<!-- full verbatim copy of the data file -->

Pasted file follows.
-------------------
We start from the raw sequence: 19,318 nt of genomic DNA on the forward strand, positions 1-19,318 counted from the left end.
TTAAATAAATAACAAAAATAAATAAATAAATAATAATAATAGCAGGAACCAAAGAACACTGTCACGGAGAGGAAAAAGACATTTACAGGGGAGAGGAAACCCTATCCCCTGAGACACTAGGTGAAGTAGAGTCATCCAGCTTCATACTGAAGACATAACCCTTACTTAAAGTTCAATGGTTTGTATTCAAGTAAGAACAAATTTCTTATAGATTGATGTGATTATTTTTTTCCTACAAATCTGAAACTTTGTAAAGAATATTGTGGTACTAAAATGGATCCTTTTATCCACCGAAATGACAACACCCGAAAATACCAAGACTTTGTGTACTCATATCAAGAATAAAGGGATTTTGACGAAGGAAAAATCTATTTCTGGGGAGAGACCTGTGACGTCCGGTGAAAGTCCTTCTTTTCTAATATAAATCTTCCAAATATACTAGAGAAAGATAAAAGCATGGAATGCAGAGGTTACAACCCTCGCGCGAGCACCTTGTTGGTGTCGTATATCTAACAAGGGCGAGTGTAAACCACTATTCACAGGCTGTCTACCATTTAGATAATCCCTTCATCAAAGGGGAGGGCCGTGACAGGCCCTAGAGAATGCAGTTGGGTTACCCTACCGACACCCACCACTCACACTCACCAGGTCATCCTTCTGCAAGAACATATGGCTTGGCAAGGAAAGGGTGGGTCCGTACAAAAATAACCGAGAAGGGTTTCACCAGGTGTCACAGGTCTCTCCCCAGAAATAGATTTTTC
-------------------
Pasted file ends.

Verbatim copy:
We start from the raw sequence: 19,318 nt of genomic DNA on the forward strand, positions 1-19,318 counted from the left end.
TTAAATAAATAACAAAAATAAATAAATAAATAATAATAATAGCAGGAACCAAAGAACACTGTCACGGAGAGGAAAAAGACATTTACAGGGGAGAGGAAACCCTATCCCCTGAGACACTAGGTGAAGTAGAGTCATCCAGCTTCATACTGAAGACATAACCCTTACTTAAAGTTCAATGGTTTGTATTCAAGTAAGAACAAATTTCTTATAGATTGATGTGATTATTTTTTTCCTACAAATCTGAAACTTTGTAAAGAATATTGTGGTACTAAAATGGATCCTTTTATCCACCGAAATGACAACACCCGAAAATACCAAGACTTTGTGTACTCATATCAAGAATAAAGGGATTTTGACGAAGGAAAAATCTATTTCTGGGGAGAGACCTGTGACGTCCGGTGAAAGTCCTTCTTTTCTAATATAAATCTTCCAAATATACTAGAGAAAGATAAAAGCATGGAATGCAGAGGTTACAACCCTCGCGCGAGCACCTTGTTGGTGTCGTATATCTAACAAGGGCGAGTGTAAACCACTATTCACAGGCTGTCTACCATTTAGATAATCCCTTCATCAAAGGGGAGGGCCGTGACAGGCCCTAGAGAATGCAGTTGGGTTACCCTACCGACACCCACCACTCACACTCACCAGGTCATCCTTCTGCAAGAACATATGGCTTGGCAAGGAAAGGGTGGGTCCGTACAAAAATAACCGAGAAGGGTTTCACCAGGTGTCACAGGTCTCTCCCCAGAAATAGATTTTTC